Half wood and half metal physical pendulum with suspension points at both ends.

### What it shows:

The period of a physical pendulum is measured and compared to theory:

where I is the rotational inertia, g is the acceleration due to gravity, and x is the distance from the pivot to the center-of-mass. For a uniform rod, the center-of-mass is literally at the center of the rod. In this demonstration the physical pendulum is half steel and half wood so that the center-of-mass location is non-trivial, but can be found by balancing the pendulum. The moment of inertia about each pivot can then be determined from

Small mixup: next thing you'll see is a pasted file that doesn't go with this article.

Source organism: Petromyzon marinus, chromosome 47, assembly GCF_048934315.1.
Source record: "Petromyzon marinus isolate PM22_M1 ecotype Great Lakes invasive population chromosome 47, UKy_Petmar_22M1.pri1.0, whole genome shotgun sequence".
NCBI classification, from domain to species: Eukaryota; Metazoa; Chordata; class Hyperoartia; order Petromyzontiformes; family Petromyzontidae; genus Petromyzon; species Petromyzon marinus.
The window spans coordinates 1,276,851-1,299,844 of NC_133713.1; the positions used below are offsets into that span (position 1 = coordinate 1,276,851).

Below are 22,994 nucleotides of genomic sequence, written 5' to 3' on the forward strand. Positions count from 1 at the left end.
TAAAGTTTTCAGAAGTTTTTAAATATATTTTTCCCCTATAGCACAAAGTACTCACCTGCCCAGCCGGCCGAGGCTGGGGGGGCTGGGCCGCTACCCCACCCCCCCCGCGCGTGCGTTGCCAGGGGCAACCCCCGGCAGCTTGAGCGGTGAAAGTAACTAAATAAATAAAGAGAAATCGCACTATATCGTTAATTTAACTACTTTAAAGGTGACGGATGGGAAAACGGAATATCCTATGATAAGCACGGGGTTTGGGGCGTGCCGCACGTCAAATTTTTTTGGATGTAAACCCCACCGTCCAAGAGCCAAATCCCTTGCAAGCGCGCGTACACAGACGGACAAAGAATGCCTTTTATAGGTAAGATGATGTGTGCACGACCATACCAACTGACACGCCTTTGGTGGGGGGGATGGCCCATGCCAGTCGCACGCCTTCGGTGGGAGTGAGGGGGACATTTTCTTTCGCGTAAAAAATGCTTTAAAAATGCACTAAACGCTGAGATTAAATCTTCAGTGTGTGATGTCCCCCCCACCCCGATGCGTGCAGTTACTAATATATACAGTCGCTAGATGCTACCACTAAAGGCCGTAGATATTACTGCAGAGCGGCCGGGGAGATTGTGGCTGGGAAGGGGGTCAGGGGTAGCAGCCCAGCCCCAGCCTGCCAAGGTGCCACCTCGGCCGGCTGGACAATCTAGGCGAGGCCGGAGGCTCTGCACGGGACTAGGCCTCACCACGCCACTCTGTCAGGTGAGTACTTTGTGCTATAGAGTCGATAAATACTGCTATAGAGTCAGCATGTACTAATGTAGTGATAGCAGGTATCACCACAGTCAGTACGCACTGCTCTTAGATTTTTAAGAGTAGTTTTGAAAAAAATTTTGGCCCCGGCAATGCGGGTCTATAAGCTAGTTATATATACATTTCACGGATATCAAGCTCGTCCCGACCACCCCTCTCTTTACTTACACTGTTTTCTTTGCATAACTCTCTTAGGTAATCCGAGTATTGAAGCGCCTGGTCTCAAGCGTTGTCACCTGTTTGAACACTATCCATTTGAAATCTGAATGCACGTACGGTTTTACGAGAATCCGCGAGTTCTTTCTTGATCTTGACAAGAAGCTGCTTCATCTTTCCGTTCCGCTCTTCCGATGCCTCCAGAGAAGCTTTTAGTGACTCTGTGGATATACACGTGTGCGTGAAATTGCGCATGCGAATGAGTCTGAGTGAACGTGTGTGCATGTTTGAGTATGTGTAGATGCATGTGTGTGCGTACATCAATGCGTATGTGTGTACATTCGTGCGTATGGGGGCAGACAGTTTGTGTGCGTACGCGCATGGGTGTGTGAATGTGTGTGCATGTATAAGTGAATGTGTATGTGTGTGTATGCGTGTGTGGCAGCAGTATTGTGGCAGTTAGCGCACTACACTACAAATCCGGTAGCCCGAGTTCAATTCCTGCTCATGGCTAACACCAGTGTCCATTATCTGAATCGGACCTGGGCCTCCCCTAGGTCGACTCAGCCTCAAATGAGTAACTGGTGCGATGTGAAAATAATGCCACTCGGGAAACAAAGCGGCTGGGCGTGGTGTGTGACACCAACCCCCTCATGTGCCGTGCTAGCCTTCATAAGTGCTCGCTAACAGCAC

### How it works:

The physical pendulum is a 2 cm square by 92 cm long "rod," half of which is steel and the other half wood. Small holes positioned 1.5 cm from each end serve as suspension pivot points.

A digital wristwatch or large analog timer ^{1} is used to measure the period when the pendulum is swung from each of the two pivots.

### Setting it up:

Use standard lab clamps and rods mounted on the lecture bench.

1 Sargent-Welch Scientific model 812